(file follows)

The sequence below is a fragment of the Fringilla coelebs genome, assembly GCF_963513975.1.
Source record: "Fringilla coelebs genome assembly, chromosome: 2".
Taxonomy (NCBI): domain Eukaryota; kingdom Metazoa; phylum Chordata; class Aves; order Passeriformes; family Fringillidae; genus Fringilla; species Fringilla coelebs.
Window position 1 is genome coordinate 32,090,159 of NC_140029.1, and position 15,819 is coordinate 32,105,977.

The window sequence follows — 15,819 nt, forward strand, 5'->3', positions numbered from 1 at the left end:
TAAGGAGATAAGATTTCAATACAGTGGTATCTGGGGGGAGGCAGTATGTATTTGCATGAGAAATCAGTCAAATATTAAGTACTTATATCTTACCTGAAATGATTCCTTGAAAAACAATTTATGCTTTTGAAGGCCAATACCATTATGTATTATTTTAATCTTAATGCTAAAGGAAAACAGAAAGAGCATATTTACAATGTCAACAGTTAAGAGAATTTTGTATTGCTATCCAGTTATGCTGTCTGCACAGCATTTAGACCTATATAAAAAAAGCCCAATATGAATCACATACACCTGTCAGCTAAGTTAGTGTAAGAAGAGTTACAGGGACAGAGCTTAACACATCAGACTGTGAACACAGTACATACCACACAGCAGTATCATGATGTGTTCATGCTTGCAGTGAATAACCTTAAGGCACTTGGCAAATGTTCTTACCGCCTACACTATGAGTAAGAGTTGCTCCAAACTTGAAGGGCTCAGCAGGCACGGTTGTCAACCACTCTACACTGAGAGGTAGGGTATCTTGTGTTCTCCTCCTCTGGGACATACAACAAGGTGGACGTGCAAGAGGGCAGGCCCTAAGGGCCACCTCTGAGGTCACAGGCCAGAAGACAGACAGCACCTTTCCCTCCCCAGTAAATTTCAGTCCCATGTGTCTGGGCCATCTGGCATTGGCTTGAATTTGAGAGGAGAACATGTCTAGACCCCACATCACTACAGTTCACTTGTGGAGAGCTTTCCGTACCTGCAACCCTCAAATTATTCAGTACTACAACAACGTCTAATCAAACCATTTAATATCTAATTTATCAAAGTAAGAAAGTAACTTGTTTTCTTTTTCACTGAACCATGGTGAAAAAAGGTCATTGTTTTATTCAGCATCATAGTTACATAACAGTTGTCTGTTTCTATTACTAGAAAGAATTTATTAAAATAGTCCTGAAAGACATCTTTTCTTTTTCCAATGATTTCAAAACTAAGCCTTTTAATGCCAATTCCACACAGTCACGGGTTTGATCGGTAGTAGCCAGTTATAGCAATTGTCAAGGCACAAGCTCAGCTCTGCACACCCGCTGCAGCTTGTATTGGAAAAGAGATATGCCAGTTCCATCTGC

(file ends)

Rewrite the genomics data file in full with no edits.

The sequence below is a fragment of the Fringilla coelebs genome, assembly GCF_963513975.1.
Source record: "Fringilla coelebs genome assembly, chromosome: 2".
Taxonomy (NCBI): domain Eukaryota; kingdom Metazoa; phylum Chordata; class Aves; order Passeriformes; family Fringillidae; genus Fringilla; species Fringilla coelebs.
Window position 1 is genome coordinate 32,090,159 of NC_140029.1, and position 15,819 is coordinate 32,105,977.

The window sequence follows — 15,819 nt, forward strand, 5'->3', positions numbered from 1 at the left end:
TAAGGAGATAAGATTTCAATACAGTGGTATCTGGGGGGAGGCAGTATGTATTTGCATGAGAAATCAGTCAAATATTAAGTACTTATATCTTACCTGAAATGATTCCTTGAAAAACAATTTATGCTTTTGAAGGCCAATACCATTATGTATTATTTTAATCTTAATGCTAAAGGAAAACAGAAAGAGCATATTTACAATGTCAACAGTTAAGAGAATTTTGTATTGCTATCCAGTTATGCTGTCTGCACAGCATTTAGACCTATATAAAAAAAGCCCAATATGAATCACATACACCTGTCAGCTAAGTTAGTGTAAGAAGAGTTACAGGGACAGAGCTTAACACATCAGACTGTGAACACAGTACATACCACACAGCAGTATCATGATGTGTTCATGCTTGCAGTGAATAACCTTAAGGCACTTGGCAAATGTTCTTACCGCCTACACTATGAGTAAGAGTTGCTCCAAACTTGAAGGGCTCAGCAGGCACGGTTGTCAACCACTCTACACTGAGAGGTAGGGTATCTTGTGTTCTCCTCCTCTGGGACATACAACAAGGTGGACGTGCAAGAGGGCAGGCCCTAAGGGCCACCTCTGAGGTCACAGGCCAGAAGACAGACAGCACCTTTCCCTCCCCAGTAAATTTCAGTCCCATGTGTCTGGGCCATCTGGCATTGGCTTGAATTTGAGAGGAGAACATGTCTAGACCCCACATCACTACAGTTCACTTGTGGAGAGCTTTCCGTACCTGCAACCCTCAAATTATTCAGTACTACAACAACGTCTAATCAAACCATTTAATATCTAATTTATCAAAGTAAGAAAGTAACTTGTTTTCTTTTTCACTGAACCATGGTGAAAAAAGGTCATTGTTTTATTCAGCATCATAGTTACATAACAGTTGTCTGTTTCTATTACTAGAAAGAATTTATTAAAATAGTCCTGAAAGACATCTTTTCTTTTTCCAATGATTTCAAAACTAAGCCTTTTAATGCCAATTCCACACAGTCACGGGTTTGATCGGTAGTAGCCAGTTATAGCAATTGTCAAGGCACAAGCTCAGCTCTGCACACCCGCTGCAGCTTGTATTGGAAAAGAGATATGCCAGTTCCATCTGC